By Hailey Eber for Blisstree.com
In Erica Jong’s 1973 read-it-in-a-gender-studies-class novel "Fear of Flying," the protagonist is forever in pursuit of what she calls the “zipless f**k.” She writes:
The zipless f**k is absolutely pure. It is free of ulterior motives. There is no power game. The man is not “taking” and the woman is not “giving” … No one is trying to prove anything or get anything out of anyone. The zipless f**k is the purest thing there is. And it is rarer than the unicorn.
In a different sense -- a very different sense -- I am always seeking what might be called the “chafeless run.” I’ve been lucky enough to have avoided major injury during my training; with just one month to go, I remain on pretty good terms with both my knees and IT bands. If anything, my training runs are more likely to be plagued by some minor, ongoing annoyance: bad blisters; an offensive flavor of goo; a decaying, ineffectual sports bra whose advanced age doesn’t become apparent until mile three; a lack of good programming on the treadmill TV -- than a major catastrophe, but those minor irritations become fairly major over the span of 14 or 18 or 20 miles.
It is a rare, unicorn-like occasion when I have a long run utterly void of chafing, both literal and figurative, but when it happens, it is pretty magical. Everything is right and in order. All the stoplights seem to change in my favor as I approach. Legs are fresh, perhaps stretched out by a good yoga class the previous day. There are no blisters, obviously, perhaps because I’m wearing my best pair of running socks, which somehow managed to make it out of the wash as a pair for once. I’m wearing something fabulous -- a favorite tank, my most flattering running shorts, a hat that sits just right. And shoes. I am the running version of Cinderella with a pair of springy glass slippers that have seen no more than 100 miles and fit perfectly. I’ve got a fresh playlist or an old one I haven’t listened to for a long while -- nothing is more chafing than running to a tired Beyonce single or a once beloved indie album that has seen too many miles. The weather is my platonic ideal: A crisp fall day with a blue sky, leaves that are beginning to change color, and a whiff of a breeze -- a perfect autumnal cliché that smacks of college football games, wool sweaters, and dinners involving roasted squash.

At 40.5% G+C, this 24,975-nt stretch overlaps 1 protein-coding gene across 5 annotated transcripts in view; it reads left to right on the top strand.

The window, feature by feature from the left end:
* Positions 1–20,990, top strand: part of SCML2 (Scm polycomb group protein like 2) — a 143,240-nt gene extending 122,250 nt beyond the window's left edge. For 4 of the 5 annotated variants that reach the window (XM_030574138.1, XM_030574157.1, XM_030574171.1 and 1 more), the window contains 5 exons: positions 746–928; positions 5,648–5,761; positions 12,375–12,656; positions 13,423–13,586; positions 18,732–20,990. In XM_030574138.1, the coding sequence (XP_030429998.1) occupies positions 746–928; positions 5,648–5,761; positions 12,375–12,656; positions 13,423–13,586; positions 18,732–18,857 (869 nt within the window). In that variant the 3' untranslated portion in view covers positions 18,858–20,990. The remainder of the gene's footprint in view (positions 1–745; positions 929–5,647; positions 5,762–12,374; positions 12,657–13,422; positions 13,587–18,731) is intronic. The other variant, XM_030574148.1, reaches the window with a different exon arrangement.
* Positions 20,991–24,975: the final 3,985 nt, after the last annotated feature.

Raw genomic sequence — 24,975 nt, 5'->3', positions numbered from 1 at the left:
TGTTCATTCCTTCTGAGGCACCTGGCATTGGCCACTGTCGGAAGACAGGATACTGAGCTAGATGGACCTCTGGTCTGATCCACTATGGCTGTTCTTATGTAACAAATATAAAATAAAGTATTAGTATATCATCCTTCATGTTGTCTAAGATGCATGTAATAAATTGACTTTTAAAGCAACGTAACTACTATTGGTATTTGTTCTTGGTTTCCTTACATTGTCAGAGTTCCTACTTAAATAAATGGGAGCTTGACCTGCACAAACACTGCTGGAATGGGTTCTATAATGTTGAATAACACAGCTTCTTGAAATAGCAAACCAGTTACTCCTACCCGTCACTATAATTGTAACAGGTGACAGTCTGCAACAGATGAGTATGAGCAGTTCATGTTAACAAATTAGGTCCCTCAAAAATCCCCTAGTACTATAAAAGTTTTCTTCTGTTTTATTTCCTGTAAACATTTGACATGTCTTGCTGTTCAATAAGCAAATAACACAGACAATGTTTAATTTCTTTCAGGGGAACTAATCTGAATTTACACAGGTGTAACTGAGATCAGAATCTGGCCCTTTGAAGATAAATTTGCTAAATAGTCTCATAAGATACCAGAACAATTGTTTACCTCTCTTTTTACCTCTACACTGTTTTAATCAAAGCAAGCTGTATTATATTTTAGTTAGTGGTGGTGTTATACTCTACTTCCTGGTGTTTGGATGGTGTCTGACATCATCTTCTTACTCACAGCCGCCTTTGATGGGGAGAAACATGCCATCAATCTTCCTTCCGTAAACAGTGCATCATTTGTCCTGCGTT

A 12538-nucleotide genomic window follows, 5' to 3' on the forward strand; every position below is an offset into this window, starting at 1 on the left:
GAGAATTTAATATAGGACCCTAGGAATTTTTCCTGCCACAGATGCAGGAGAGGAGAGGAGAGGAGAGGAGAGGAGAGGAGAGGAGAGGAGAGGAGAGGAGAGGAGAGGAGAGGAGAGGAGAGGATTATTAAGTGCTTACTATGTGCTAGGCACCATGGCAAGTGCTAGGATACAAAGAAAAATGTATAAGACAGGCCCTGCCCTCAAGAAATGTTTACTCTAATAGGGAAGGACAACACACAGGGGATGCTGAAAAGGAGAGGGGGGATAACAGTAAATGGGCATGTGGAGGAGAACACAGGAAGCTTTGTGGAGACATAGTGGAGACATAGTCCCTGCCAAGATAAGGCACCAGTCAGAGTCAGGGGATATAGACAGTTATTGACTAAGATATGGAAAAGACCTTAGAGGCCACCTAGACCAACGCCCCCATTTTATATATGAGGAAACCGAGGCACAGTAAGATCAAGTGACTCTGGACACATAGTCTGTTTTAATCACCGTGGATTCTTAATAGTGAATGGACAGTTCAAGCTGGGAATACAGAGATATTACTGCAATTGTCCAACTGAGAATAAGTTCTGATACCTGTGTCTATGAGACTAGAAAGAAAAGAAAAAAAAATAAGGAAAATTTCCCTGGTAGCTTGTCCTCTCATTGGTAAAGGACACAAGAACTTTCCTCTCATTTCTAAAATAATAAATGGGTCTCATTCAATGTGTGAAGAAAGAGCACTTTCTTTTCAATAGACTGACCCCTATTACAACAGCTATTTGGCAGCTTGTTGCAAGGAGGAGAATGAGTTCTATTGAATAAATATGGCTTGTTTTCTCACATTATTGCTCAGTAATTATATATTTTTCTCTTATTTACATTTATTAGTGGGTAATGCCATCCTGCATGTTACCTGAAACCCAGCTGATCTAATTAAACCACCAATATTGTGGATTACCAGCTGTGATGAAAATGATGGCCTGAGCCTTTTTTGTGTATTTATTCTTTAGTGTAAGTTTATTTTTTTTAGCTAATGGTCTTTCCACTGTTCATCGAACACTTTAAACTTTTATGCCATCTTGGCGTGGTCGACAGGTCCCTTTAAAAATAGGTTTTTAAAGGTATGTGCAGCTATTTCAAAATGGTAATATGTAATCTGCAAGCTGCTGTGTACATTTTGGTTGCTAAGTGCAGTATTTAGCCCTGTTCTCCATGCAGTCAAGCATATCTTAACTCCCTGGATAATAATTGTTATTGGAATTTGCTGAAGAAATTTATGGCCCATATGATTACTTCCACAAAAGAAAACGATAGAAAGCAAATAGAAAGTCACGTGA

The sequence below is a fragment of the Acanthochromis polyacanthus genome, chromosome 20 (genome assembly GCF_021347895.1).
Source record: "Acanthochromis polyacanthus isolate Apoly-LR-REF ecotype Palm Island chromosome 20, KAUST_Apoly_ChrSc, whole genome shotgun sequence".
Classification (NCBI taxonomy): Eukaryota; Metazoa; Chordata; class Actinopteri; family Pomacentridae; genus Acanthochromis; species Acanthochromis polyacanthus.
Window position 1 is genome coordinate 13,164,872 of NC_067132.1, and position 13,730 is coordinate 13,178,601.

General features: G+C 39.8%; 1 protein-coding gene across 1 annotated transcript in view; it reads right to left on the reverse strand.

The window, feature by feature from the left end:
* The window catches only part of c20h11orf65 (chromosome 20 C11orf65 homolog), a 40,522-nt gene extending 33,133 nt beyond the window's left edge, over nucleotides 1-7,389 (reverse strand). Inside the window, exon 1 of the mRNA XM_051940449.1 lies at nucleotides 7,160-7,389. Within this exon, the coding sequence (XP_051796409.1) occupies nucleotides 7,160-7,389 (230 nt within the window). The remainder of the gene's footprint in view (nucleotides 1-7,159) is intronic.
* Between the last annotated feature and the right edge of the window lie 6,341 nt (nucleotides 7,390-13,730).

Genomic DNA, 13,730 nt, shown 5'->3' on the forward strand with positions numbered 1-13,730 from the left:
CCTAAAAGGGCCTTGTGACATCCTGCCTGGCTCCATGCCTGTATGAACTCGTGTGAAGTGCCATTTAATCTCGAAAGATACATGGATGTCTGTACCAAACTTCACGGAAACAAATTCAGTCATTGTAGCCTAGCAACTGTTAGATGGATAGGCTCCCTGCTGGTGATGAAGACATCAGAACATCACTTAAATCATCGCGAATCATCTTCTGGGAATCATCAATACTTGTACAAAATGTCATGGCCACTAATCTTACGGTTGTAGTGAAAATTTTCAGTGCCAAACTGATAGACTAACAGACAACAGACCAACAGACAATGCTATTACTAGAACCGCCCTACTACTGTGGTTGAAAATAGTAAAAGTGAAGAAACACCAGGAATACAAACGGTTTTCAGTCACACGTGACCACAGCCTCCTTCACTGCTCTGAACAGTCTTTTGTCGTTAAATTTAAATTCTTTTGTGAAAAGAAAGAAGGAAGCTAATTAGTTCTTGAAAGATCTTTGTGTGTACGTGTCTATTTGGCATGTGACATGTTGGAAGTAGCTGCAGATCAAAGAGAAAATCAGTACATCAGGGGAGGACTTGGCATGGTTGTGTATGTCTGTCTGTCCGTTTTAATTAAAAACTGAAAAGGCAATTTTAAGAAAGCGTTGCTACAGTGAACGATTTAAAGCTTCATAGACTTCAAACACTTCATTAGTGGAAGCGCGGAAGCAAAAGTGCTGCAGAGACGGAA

Two weeks back, I was deep in the training doldrums and in desperate need of such a run. I was headed to Lake Tahoe for a family birthday and saw that there was a half marathon there that weekend. How perfect, I thought. The website had a charming late-'90s aesthetic and boasted that it would be “a Sunday morning run you will never forget,” while noting a connection to a Meg Ryan film I had never seen. I couldn’t resist.
It was, I suppose, a run I won’t soon forget, but chafeless it was not. Yes, the piney mountain terrain and the lake views were lovely, breathtaking even at points. The Girls Scouts and Little League teams and kids in superhero costumes handing out water and gummies along the way were adorable and inspiring. The mileage markers were endearingly tiny, simply resting on the ground, and festooned with an illustration of the lake instead of the great digital monsters that decorate even the most minor races in New York City.
Other things, however, were less lovely. For the first two miles, the terrain was gentle. I felt pretty good for having been up (with beer in hand) until nearly 2 a.m. the night before for the birthday celebration. Despite the high altitude, I didn’t feel as though I was gasping for breath. But, my shins screamed, and I finally accepted what I had suspected for several weeks: My shoes were over-corrective and causing me pain. Then came the hill, the sort of hill that makes most other hills I’ve encountered seem like frivolous jokes, a climb of 520 feet in elevation around a mile and a half. The '90s website and signs along the course described it alternatively as “challenging” and the “Hill from Hell.” Finally, I reached the top, and one hell of a view of Emerald Bay, but the other side wasn’t the heavenly freefall of my dreams. Yes, it was downhill, but it was so steep that it wasn’t so much a pleasant descent as a beating to my hip and knee joints.
Maybe it was the late night drinking (likely), maybe it was the altitude (that might have had something to do with it), but by the time I reached the finish line, I felt a bit battered and dismayed by what was meant to be a fun, inspiring, relatively short training run. It was memorable yes, but chafeless not.
The chafeless run finally came this past weekend. I kept putting off the 16 miles, dreading having to devote multiple hours to the misery of yet another long run on yet another weekend that had been arranged around my mileage needs. Late Sunday morning, I finally got out the door, and immediately, I was struck by how good I felt.
First, and perhaps foremost, there were new shoes—shoes that are not only a great color but also don’t aggressively jam arches into my flat feet while tightly stringing my calf muscles like a guitar. There were also a new pair of compression socks to soothe my testy calves, and, I’ll admit, just sort of look cool. And, it was indeed a fall day so perfect I almost wished I had an interest in college football.
I did four laps around the park, my legs springy, my feet happy, my pace steady, my playlist fresh. The laps went by quickly, peacefully, without pain. It wasn’t a distant race in a beautiful locale with striking views and cinematic references, but I filed it in the “Sunday morning run you will never forget” folder all the same.
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